THE TOP 100: DVD Sellthrough Revenue Generators -- Changing of the Guard29 Apr, 2002 By: Thomas K. Arnold
This week, Hive4Media will bring you Video Store Magazine's Exclusive Annual Research bonanza, the Top 100. Two parts of this unique research series will appear every day this week in this space. Today we begin the series with a look at the Top 10 video revenue geneartors and the Top 10 DVD revenue generators . To view supporting charts and tables, see your copy of Video Store Magazine.
There was a changing of the guard among the nation's top DVD sellthrough revenue generators as mass merchants got serious about the burgeoning digital format and stepped up their commitment.
Wal-Mart tapped Warner Home Video as its video “category captain” and began putting up merchandisers with low-priced catalog DVDs in high-traffic aisles. By the end of 2001, the chain had surpassed longtime leader Best Buy as the nation's biggest retailer of DVD software, with estimated sales of $905.5 million -- more than twice the 2000 tally of $375 million.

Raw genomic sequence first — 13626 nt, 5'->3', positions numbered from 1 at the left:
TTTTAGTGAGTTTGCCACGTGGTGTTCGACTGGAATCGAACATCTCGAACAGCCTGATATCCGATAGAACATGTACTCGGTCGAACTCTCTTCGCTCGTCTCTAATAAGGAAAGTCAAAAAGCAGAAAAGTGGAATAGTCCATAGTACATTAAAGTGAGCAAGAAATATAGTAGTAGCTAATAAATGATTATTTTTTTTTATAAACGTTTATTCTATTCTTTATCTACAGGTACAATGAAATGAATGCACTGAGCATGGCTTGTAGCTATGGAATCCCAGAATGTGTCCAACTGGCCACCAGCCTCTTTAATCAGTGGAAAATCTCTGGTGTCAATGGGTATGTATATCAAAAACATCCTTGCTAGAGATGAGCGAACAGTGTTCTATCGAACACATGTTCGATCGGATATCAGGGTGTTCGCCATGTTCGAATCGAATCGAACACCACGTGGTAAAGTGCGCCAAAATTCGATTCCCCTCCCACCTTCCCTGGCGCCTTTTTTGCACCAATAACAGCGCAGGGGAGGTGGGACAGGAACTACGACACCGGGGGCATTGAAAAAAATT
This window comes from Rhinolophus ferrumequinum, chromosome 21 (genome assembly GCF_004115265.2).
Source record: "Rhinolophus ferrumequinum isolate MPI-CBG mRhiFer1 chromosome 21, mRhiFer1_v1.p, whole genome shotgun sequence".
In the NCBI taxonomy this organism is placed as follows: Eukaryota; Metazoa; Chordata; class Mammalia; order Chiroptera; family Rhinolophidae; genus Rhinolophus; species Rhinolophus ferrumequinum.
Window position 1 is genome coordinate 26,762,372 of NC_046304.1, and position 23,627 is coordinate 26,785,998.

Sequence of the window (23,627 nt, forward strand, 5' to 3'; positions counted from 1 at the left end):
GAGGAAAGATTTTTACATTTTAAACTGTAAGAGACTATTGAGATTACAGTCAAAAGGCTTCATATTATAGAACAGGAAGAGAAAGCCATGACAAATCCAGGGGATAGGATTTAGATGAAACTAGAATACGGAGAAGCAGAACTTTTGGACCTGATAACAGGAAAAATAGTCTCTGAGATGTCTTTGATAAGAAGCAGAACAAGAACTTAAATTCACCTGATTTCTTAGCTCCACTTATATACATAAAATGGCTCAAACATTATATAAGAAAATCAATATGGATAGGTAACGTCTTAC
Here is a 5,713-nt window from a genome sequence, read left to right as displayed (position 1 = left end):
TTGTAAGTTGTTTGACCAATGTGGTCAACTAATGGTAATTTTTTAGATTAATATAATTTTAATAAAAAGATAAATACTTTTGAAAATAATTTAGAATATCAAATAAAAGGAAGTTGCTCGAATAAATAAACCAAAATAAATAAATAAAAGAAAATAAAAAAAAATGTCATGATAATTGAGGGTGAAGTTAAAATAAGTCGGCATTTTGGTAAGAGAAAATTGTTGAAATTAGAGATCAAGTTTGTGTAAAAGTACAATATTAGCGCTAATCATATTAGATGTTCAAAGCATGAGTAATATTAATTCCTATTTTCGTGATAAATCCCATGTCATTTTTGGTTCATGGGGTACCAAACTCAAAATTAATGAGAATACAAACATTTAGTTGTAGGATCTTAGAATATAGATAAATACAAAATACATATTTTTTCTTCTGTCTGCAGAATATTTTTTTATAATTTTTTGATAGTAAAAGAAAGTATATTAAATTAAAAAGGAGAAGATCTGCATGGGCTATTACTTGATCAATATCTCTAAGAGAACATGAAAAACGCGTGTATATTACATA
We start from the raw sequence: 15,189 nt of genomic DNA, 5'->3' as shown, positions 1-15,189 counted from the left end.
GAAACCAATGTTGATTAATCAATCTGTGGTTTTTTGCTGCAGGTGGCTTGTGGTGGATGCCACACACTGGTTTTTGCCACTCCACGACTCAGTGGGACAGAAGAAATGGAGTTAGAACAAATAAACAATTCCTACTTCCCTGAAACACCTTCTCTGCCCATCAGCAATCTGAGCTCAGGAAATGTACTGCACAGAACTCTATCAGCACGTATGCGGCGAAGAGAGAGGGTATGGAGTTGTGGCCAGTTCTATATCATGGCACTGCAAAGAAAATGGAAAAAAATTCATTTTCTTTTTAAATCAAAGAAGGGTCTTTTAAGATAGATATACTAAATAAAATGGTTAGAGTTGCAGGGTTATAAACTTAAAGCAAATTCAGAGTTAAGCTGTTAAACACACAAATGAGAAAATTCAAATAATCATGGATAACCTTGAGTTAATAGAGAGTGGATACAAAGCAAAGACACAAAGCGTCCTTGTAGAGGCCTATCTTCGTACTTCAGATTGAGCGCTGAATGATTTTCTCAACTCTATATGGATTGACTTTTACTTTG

“We're doing everything we can to meet the needs of our customers, especially as DVD becomes more and more mainstream,” said Cynthia Lin, media manager for Wal-Mart's online subsidiary, which upped its video inventory to more than 10,000 titles and by the end of the year was selling more DVDs than videocassettes. “DVD is a strong seller, no doubt,” Lin said.
Wal-Mart was hardly alone in aggressively pursuing DVD. At Kmart, spokesman David Karraker said DVD sales growth was in the “double digits,” one of the all-too-few growth areas for the foundering chain. DVD sales for the year increased nearly 50 percent from the previous year.
Target Stores broke into the top five with estimated 2001 DVD sales of $359 million, up from just $138 million in 2000. And Costco, the “big box” club store, moved from No. 6 to No. 4 as DVD sales more than doubled from the previous year to $388.1 million.
A key factor in mass merchants' success with DVD is their strength in sellthrough; with DVD, for the first time every title can be sold directly to consumers. Best Buy posted 2001 DVD sales of $746.6 million for a solid No. 2 ranking and an estimated market share of nearly 15 percent. That works out to an average of more than $1.5 million in DVD sales per store, more than four times Wal-Mart's per-store average of $333,763.
Last year, 83 percent of Best Buy's movie inventory was DVD and just 17 percent was VHS; at Wal-Mart, the split at year's end was still tilted in favor of VHS at about 65 percent.
To read about the Top 10 Video Revenue Generators, click here.